Will Somalia’s missed election lead to chaos?

By LYNSEY CHUTEL

Somalis should have been awaiting the results of a national election this week. Instead, the Feb. 8 vote never took place, because the country’s leaders could not agree on the ground rules for holding it. Not only has the failure to reach a compromise undermined the democratic process, but it has also made Somalia more vulnerable to security threats and regional rivalries. 

Although President Mohamed Abdullahi Mohamed—widely known by the nickname Farmajo—assured citizens that there would be no power vacuum, he is in no position to make promises. His term officially expired on Monday, when the election was set to take place. While he may have had plans to stay on as interim leader, opposition leaders are refusing to recognize him as president. Instead, an alliance of opposition parties is calling for the creation of a transitional government. 

Not so universal suffrage. It’s not the first time Somalia has delayed this election. In fact, it was supposed to be held in November 2020, but in June last year, the country’s electoral commission delayed the vote over “significant technical and security challenges.”

Perhaps even more frustrating for Somalis is the existing electoral system. The country has not directly chosen a president since 1969. Instead, Somalia uses a localized version of the U.S. Electoral College system. Clan elders select delegates for 51-member electoral colleges, which in turn vote for 275 members in the House of the People, according to a power-sharing formula, while 54 members of the upper house are elected according to the representation of the federal states. Both houses then vote for the president from among a list of several candidates vying for the position.

It’s a complicated system that has excluded the vast majority of Somalia’s citizens and was meant to evolve into a more directly representative system in 2020. The coronavirus pandemic has further added to these challenges, discouraging any plans for a direct vote.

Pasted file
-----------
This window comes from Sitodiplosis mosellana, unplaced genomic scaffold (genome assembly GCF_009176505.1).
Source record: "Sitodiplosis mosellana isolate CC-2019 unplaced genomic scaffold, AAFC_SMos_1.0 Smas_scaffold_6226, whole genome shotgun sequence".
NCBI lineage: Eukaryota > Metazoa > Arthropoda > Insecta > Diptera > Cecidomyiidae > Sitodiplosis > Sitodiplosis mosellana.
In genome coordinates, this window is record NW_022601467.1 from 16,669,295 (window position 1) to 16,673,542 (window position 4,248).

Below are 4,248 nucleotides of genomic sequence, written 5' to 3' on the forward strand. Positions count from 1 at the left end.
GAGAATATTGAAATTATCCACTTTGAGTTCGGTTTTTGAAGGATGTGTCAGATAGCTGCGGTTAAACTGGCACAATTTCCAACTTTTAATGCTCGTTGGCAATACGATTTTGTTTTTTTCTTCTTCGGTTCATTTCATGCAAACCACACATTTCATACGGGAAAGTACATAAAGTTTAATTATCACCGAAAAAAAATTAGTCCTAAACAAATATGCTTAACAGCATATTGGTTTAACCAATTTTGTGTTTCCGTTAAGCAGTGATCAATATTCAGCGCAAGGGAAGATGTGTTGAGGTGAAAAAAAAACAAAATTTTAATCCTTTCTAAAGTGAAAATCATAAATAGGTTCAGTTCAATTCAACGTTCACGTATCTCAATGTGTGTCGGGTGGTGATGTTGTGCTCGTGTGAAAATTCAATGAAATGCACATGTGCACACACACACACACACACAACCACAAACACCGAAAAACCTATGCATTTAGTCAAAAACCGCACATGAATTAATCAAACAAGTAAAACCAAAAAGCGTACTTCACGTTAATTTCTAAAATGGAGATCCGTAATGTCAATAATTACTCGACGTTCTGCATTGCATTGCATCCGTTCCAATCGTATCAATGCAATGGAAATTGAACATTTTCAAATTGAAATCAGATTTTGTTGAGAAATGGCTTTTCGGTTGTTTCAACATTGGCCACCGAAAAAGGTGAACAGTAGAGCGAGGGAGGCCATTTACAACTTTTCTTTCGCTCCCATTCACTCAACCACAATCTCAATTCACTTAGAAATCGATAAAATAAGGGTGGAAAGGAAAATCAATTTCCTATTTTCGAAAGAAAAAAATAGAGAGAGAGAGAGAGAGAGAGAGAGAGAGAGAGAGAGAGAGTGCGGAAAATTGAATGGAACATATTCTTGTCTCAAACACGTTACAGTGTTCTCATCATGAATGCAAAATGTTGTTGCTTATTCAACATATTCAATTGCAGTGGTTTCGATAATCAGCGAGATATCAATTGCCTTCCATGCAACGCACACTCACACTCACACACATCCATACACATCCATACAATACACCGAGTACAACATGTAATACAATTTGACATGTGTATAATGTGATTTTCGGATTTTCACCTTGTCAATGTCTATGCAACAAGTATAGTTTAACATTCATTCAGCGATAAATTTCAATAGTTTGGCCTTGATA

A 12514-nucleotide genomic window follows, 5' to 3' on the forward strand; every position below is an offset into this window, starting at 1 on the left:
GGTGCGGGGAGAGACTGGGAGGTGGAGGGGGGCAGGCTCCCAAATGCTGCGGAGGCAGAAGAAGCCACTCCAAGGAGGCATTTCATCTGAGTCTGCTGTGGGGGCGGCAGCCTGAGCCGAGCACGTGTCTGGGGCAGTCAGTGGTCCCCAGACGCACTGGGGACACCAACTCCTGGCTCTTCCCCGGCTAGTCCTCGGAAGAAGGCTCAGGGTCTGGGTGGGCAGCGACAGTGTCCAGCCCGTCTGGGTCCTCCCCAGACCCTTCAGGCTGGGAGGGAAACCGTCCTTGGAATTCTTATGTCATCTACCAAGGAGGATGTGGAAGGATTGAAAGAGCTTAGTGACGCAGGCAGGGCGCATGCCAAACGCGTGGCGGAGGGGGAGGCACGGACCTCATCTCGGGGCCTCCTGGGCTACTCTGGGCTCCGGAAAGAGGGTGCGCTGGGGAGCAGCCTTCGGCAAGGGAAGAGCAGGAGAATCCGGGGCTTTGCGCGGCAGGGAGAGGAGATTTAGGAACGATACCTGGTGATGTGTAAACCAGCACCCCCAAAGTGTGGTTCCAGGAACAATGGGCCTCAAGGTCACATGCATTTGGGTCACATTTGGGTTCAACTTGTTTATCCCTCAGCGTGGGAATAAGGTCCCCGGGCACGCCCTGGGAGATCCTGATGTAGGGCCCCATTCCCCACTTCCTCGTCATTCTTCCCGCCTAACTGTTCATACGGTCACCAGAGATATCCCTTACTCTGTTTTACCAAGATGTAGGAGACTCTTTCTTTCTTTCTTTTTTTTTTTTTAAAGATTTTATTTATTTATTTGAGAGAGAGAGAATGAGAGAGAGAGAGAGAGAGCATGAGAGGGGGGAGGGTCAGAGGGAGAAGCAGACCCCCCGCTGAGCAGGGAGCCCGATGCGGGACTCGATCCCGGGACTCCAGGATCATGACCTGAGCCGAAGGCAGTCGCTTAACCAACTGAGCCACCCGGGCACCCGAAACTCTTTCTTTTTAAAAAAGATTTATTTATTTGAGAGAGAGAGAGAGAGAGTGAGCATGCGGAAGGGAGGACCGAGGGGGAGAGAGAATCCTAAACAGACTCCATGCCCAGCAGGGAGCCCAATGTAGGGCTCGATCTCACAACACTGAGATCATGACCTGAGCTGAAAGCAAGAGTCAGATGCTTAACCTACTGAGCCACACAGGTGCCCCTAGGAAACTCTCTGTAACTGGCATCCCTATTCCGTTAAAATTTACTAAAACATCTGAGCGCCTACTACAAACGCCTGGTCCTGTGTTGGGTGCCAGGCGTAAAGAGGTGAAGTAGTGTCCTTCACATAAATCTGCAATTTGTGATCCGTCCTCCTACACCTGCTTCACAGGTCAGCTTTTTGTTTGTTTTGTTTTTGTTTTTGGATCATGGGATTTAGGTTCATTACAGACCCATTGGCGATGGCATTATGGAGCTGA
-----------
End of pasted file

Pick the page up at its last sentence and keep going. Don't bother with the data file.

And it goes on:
States within a state. This intricate electoral process is a response to a complex country, where decades of civil conflict created a shaky federal system. Puntland, a semi-autonomous region in the north, participates on a basis of self-interest, as does Jubaland, which at one time had its own president.

Meanwhile, Somaliland functions as a de facto independent state on the world stage, although it does not formally exist as a country, and Mogadishu doesn’t recognize its independence. Kenya’s decision to open a consulate in Somaliland’s quasi-capital, Hargeisa, and establish direct Kenya Airways flights to the city led to Kenya and Somalia severing diplomatic ties last year.

The leaders of Puntland and Jubaland are now refusing to recognize the incumbent, while Farmajo blames them for failing to reach a compromise. The regions and the central government ultimately failed to agree on key processes, including who staffs the electoral commission—the independent body tasked with overseeing the already complex election.

Security vacuum. All of this is happening against the backdrop of continued violence from al-Shabab. The Islamist fundamentalist group, which wants to establish an independent state ruled by sharia, has for years carried out terrorist acts across the country.

Al-Shabab regularly shatters Somalia’s attempts at peace. In recent years it has bombed an ice cream shop, sent a suicide bomber to a graduation ceremony, and killed dozens of civilians. To make its presence felt during the talks, the group orchestrated a roadside blast near the town where leaders were meeting on Sunday, killing at least a dozen intelligence officers.